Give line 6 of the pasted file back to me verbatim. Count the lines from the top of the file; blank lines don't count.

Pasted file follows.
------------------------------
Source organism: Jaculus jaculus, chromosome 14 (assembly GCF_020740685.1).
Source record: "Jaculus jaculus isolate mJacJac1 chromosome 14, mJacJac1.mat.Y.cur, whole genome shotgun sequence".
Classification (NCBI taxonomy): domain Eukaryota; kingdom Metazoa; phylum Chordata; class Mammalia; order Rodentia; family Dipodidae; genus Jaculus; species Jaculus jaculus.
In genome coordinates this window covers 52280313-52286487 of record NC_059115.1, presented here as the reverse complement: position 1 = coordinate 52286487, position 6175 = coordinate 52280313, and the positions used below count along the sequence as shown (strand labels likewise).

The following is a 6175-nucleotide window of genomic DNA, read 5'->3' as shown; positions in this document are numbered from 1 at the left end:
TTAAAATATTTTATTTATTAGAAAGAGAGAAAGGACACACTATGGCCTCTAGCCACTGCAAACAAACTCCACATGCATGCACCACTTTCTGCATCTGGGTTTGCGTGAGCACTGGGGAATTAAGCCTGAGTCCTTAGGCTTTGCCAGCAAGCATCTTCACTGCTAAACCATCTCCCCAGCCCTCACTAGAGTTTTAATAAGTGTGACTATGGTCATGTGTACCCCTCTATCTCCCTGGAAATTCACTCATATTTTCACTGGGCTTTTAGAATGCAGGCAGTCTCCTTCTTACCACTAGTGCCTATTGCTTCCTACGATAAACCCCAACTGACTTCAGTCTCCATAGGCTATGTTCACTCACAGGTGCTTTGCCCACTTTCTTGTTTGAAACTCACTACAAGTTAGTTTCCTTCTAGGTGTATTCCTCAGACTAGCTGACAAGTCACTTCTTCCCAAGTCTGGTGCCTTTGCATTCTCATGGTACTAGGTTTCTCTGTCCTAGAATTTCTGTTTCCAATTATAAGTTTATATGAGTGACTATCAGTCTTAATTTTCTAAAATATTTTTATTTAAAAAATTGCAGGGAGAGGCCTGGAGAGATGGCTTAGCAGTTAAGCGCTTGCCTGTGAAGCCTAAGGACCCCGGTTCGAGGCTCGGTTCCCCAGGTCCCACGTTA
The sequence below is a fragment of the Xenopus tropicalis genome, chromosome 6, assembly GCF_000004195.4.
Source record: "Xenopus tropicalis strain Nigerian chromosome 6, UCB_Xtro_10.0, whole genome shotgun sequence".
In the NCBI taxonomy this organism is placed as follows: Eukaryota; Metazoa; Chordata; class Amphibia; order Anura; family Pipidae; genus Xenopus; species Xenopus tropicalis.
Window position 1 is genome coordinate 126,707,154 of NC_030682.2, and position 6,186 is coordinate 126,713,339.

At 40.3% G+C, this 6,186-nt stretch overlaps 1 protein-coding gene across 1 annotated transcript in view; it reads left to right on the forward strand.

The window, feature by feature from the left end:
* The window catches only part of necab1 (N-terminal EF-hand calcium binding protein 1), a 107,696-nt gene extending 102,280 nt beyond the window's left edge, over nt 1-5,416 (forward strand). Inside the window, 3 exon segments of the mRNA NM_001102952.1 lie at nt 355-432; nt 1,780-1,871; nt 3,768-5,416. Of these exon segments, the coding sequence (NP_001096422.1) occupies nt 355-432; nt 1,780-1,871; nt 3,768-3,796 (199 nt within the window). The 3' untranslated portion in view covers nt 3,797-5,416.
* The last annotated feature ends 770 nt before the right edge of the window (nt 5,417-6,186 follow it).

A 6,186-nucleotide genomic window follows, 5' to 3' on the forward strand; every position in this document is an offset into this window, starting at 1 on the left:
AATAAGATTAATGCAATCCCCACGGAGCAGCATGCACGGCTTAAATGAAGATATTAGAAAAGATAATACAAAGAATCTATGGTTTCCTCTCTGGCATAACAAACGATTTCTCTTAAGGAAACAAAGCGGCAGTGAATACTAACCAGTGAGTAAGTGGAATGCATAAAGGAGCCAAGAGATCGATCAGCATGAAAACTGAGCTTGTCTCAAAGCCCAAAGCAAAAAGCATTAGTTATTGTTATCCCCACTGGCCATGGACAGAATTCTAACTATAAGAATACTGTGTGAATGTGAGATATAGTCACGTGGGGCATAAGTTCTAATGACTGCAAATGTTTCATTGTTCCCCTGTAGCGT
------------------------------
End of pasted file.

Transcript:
TTAAAATATTTTATTTATTAGAAAGAGAGAAAGGACACACTATGGCCTCTAGCCACTGCAAACAAACTCCACATGCATGCACCACTTTCTGCATCTGGGTTTGCGTGAGCACTGGGGAATTAAGCCTGAGTCCTTAGGCTTTGCCAGCAAGCATCTTCACTGCTAAACCATCTCCCCAGCCCTCACTAGAGTTTTAATAAGTGTGACTATGGTCATGTGTACCCCTCTATCTCCCTGGAAATTCACTCATATTTTCACTGGGCTTTTAGAATGCAGGCAGTCTCCTTCTTACCACTAGTGCCTATTGCTTCCTACGATAAACCCCAACTGACTTCAGTCTCCATAGGCTATGTTCACTCACAGGTGCTTTGCCCACTTTCTTGTTTGAAACTCACTACAAGTTAGTTTCCTTCTAGGTGTATTCCTCAGACTAGCTGACAAGTCACTTCTTCCCAAGTCTGGTGCCTTTGCATTCTCATGGTACTAGGTTTCTCTGTCCTAGAATTTCTGTTTCCAATTATAAGTTTATATGAGTGACTATCAGTCTTAATTTTCTAAAATATTTTTATTTAAAAAATTGCAGGGAGAGGCCTGGAGAGATGGCTTAGCAGTTAAGCGCTTGCCTGTGAAGCCTAAGGACCCCGGTTCGAGGCTCGGTTCCCCAGGTCCCACGTTA